aa=35
coefficients like big organic molecules, these microgradients may become very large and they may start to control the growth process along the time, which may also force the mould to branch out. It could be said that when external diffusional mass transfer limitations does not exist in the solid medium, the rate of hyphal tip enlargement is mainly controlled by the couple mass transportgrowth kinetics inside the hypha, as seen from the previous numerical results.
The role of kinetic and transport parameters inside the hypha (Model I) In order to assess the role of various kinetic parameters in model I, like rate constants k,, kp, kq and kw, model simulations were performed; they are shown in Fig. 9, and relative changes with respect to the reference case are given in Table 4. On the other hand, simulations varying saturation kinetic parameters K'~, K's, K'p and K'q are shown in Fig. 10, and relative changes with respect to the reference case are given in Table 5. Finally, to assess for diffusional mass transfer limitations inside the hypha, when convective flow is neglected, a simulation was performed reducing the values of the difussion coefficients of wall precursor p and substrate s (Degp from 6 to 2; De,, from 8 to 3). Figure 11 shows that these changes reduces the maximum germ tube length attained at 14.4 h from 307.6 to 245.6 p.m, indicating the important effects of diffusion inside the hypha, as expected.
0.8
~"~ o= ~
0.6 0.4
kp
400
3.5
300
0.2 0.35 0 0
I I I I 0.2 0.4 0.6 0.8 Length of Solid Medium (dimensionless)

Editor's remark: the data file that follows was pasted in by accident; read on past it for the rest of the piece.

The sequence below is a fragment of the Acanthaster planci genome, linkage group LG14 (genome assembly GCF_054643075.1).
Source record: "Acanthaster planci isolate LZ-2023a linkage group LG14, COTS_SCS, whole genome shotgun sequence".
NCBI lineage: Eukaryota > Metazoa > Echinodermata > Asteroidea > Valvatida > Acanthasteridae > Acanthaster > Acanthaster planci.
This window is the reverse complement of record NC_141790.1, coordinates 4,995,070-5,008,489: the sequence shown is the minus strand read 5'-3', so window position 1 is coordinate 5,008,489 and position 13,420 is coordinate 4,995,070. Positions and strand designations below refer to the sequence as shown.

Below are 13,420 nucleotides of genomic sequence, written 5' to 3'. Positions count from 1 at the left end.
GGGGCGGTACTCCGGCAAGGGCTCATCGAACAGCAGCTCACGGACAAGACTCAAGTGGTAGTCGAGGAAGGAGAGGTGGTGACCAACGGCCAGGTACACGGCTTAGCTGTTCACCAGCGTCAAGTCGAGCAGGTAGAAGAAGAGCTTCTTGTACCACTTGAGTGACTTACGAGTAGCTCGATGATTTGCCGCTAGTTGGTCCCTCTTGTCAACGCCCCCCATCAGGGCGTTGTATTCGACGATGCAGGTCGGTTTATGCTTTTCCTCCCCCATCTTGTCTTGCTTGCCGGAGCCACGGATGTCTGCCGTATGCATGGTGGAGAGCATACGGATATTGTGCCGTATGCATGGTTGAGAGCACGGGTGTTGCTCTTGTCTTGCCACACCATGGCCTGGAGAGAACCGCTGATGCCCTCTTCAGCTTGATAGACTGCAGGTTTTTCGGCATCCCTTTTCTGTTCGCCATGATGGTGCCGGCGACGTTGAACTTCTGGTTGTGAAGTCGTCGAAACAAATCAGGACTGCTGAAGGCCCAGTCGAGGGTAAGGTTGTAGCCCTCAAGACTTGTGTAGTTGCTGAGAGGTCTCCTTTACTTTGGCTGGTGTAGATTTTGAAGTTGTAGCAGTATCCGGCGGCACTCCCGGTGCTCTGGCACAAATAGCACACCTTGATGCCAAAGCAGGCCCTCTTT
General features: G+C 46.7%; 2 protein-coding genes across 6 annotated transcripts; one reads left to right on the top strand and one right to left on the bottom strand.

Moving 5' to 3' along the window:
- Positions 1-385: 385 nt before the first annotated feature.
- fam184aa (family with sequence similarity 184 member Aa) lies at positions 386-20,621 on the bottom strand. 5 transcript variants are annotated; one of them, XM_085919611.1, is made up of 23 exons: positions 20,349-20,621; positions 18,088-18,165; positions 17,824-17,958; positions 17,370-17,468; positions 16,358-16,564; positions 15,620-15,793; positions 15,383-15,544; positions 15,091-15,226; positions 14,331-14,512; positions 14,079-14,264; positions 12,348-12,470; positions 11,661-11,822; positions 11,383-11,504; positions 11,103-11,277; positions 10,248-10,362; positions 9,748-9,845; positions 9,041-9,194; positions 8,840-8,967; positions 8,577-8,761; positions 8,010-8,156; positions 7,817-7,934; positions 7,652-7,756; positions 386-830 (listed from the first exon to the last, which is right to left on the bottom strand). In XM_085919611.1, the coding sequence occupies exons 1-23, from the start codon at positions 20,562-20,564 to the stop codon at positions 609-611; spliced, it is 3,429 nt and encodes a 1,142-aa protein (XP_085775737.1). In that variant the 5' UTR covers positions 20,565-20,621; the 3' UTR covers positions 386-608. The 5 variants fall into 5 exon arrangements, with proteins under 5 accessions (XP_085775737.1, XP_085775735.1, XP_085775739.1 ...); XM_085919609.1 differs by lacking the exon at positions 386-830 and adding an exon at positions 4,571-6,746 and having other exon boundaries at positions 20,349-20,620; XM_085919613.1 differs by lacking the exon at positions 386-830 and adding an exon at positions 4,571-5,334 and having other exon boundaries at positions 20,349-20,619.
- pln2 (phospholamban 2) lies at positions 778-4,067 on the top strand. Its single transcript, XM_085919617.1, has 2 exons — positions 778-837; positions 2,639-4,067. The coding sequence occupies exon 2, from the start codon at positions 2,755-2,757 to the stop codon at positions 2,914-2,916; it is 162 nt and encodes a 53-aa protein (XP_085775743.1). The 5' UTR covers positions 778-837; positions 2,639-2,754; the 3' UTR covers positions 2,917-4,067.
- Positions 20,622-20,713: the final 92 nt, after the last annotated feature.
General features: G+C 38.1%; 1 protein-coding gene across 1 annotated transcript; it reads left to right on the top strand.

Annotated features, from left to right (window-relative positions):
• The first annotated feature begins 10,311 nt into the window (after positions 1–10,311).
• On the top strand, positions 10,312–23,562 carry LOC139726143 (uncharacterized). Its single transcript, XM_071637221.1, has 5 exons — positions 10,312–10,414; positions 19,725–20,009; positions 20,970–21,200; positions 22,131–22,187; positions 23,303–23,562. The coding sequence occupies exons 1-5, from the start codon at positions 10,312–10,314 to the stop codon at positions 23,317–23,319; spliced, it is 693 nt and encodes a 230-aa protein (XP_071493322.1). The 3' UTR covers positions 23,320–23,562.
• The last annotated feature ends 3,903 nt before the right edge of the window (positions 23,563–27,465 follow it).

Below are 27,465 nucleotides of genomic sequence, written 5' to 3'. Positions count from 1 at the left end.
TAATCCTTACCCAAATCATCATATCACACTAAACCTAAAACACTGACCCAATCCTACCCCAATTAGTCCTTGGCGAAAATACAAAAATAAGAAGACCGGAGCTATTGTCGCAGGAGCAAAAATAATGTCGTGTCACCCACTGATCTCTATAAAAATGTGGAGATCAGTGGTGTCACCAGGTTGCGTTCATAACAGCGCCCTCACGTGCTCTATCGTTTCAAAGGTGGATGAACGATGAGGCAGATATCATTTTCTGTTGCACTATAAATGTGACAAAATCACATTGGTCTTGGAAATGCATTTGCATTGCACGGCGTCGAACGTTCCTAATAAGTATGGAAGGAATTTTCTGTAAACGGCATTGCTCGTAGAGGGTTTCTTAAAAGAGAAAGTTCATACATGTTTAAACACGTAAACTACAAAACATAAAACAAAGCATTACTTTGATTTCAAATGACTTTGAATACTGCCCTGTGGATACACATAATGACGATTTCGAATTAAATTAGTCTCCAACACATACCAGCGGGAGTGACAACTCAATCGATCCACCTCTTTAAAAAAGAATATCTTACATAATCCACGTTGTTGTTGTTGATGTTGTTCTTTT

Fig. 8. Dimensionless substrate concentration profiles in the solid medium for different values of the effective diffusion coefficient of substrate after 14.4 h.
.3
200 100
0 0
Table 3. Maximum length attained by the hypha, Lh(t), for different values of the diffusion coefficient of substrate in the medium, D,m
5
10 Time (hours)
15
20
Fig. 9. Contribution of kinetic parameters to hyphal growth.
Lh (t) (microns) after D~m(cm2/s) x 10 s
14.4 b.
0.35 3.50 35.00
58.2 294.3 307.6
Note: The measured value for 40 g/l of glucose was Lc = 311.5 gin after 14 h (LarraldeCorona, 1996).
Table 4. Kinetic parameter values used in Fig. 9 Parameter
Reference case (l/s)
New value (I/s)
k.
0.55 × 10  3
0.715 x 10  3
kp kq kw
0.45×10 a 50 450
0.9x10 s 65 585
Mass transfer and growth kinetics in filamentous fungi 400
Kp///•
350 =
/
300
g
Ks Kq I ref. case
~
250
K
a
200 150 ~:~ ~z
100 50 0 0
5
10 Time (hours)
15
20
Fig. 10. Contribution of saturation kinetic parameters to hyphal growth.
behaviour of hyphal growth at different substrate concentration levels. Detailed measurements of substrate concentration profiles performed in the model solid media to estimate microgradients, with and without the presence of fungal growth, may be very difficult, but they are needed to understand more about the branching process; these will also allow to estimate, independently, the diffusion coefficient of the carbon sources and the kinetic parameters for substrate uptake at the wall. Micrometric measurements during hyphal growth with labelled compounds may help in the estimation of mass transport and growth kinetic parameters to validate mechanistic models like the ones presented in this work.
Acknowledgements The authors are grateful to CONACYT (Consejo, Nacional de Ciencia y Tecnologia, M6xico) for the financial support.
Table 5. Saturation Kinetic parameter values used in Fig. 10 a Parameter
Reference case (g/l)
New value (g/l)
K'~ K~
4 250 500 50
10 50 100 10
K 'v g'q
at A D ap
D*, Daq
350 ref. case
300
Daw
250
DeG Defts =3
e.
ro e" d=
200
effp:2
Deft,
150 100
Dh DA
5O
DAs
0 0
5
10 Time (hours)
15
20
Fig. 11. Contribution of internal diffusional mass transfer to hyphal growth, in the absence of convective flow.
CONCLUSION A mechanistic model has been derived from first principles considering mass transfer and hyphal growth in three regions: solid substrate medium, wall membrane and inside the hypha. However, the use of empirical relations Ieq. (6)] have shown its usefulness in the description of the observed behaviour during hyphal growth of A. niger on a solid substrate. Model simulations have shown the relative contribution of mass transport and kinetic parameters, as well as the
2637
Dsm Ev Eq Ew k, kd kp
kq kw